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In Photoshop Lightroom 3 Essential Training, author Chris Orwig provides a comprehensive look at Adobe Photoshop Lightroom 3, the popular photo-asset management, enhancement, and publishing program. The course covers indispensable techniques such as importing, processing, and organizing images in the Library, correcting and adjusting images in the Develop module, and creating slideshows, web galleries, and print picture packages. In addition to exploring all of Lightroom 3's capabilities, this course is rich with creative tips and expert advice on photographic workflow. Exercise files accompany the course.
One of the best ways to achieve correct color is of course to include something neutral in your photographs in the particular lighting situation where you're shooting. And that's what I did here with this photograph. Here I'm photographing Chris Lieto, who was a three-time Ironman Champion, and what I did was I included this little color checker chart so that I could white balance or color correct the different photographs that we captured in this context. And here I have a couple of the outtakes and sample photos. Well what we want to do then is we're going to zoom in on this color checker chart, and I'm going to zoom in on this so that we can see this.
And Chris just got off a bike ride. We went into the studio and he is holding this little color checker chart that was put together by X-Rite. It's the Passport. Phenomenal color checker chart. And so I'm going to select the White Balance tool by pressing the W key. Now when I do that, I have a few options. I have Auto Dismiss, and what that means is that if I click it will automatically deactivate or put the White Balance tool back in its spot. I don't want to do that just yet, so I'm going to turn that option off.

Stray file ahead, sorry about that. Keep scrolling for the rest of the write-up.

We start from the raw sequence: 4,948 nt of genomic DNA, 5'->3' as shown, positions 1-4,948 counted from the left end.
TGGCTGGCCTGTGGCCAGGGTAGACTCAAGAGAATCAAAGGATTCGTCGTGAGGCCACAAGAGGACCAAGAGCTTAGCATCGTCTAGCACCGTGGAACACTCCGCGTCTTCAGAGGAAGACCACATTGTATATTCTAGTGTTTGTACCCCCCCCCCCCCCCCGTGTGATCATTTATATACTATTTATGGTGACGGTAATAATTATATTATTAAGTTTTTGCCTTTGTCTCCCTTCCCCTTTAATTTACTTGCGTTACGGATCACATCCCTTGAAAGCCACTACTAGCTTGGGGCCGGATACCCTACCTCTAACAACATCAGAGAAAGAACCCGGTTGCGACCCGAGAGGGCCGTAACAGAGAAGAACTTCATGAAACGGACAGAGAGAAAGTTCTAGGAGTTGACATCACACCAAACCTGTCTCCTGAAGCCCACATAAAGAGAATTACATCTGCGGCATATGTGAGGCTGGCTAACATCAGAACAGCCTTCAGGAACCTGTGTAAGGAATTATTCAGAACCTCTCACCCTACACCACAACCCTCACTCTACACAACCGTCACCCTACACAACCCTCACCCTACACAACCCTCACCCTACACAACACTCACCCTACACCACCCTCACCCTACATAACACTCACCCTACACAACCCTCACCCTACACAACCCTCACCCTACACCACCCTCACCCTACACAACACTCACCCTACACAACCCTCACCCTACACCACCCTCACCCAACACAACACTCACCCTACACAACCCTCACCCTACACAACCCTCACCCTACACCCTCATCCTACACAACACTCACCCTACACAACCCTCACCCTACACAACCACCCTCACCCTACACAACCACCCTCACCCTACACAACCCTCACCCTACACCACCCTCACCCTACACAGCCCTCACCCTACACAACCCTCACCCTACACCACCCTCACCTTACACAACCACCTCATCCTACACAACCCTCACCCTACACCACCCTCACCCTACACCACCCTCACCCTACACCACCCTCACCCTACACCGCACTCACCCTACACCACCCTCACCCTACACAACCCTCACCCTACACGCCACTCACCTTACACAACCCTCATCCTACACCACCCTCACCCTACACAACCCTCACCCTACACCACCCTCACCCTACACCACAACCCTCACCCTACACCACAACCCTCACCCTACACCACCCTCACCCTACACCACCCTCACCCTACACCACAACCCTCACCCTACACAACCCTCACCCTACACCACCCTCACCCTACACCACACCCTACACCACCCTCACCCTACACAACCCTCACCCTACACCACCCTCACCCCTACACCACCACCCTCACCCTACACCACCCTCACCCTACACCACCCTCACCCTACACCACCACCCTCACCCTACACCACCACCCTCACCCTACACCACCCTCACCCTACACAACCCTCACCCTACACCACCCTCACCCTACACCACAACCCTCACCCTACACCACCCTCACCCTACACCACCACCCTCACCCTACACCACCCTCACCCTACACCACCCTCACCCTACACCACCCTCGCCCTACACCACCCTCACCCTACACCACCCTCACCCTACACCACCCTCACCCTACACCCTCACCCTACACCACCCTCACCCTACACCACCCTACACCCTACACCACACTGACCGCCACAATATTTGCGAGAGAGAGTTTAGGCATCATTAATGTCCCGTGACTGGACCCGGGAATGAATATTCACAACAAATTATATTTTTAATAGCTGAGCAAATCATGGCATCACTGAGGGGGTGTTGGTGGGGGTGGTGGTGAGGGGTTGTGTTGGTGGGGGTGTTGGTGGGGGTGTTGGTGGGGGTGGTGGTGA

Show Loupe will show me the image in more detail as I hover over it. I'll leave that on. You can also change the Scale here, and you can see as I hover over different things I now have a little bit more detail, and I can see some detail as I hover over this. Well, what I click on is something that I think should be neutral and I know by this card all of these different swatches here should be neutral. As I hover over them, it's going to show me an update of what would happen if I did click on this area of the image.
Now if I look at my RGB values, which are located under this little loop, you'll notice that the red and green are pretty close, but then the blue is high, showing me that I have a blue shift. And so if I click now, which I'm going to go ahead and do, we'll now notice that these three values are much closer together. They're almost exactly the same and what you want to do is you want to click on something other than pure white. So in this case I now have nice neutral color. Let's zoom out a little bit so we can see the photograph, and then what I'm going to do is press the Backslash key to look at the before and after.
So here's my before and then there's my after. The image is looking much nicer. It's now neutral. From this point, if I want to make any subjective adjustments, I can do so. But first, the task at hand is to color correct these other photographs. So I'm going to click Done, because I'm done with my White Balance tool and then look at the other photographs. Well here we can see that these have a subtle or slight blue temperature color cast. So I want to correct those. Well because this image is now correct, all that I need to do is to click on one image, hold down the Shift key, click on the other images and then click on the Sync button.
I'll choose Check None and I'm going to White Balance. I simply want to synchronize the white balance across these three images, click Synchronize, and then we'll see that all three of these files have now been updated and all three of these files are now completely color correct.
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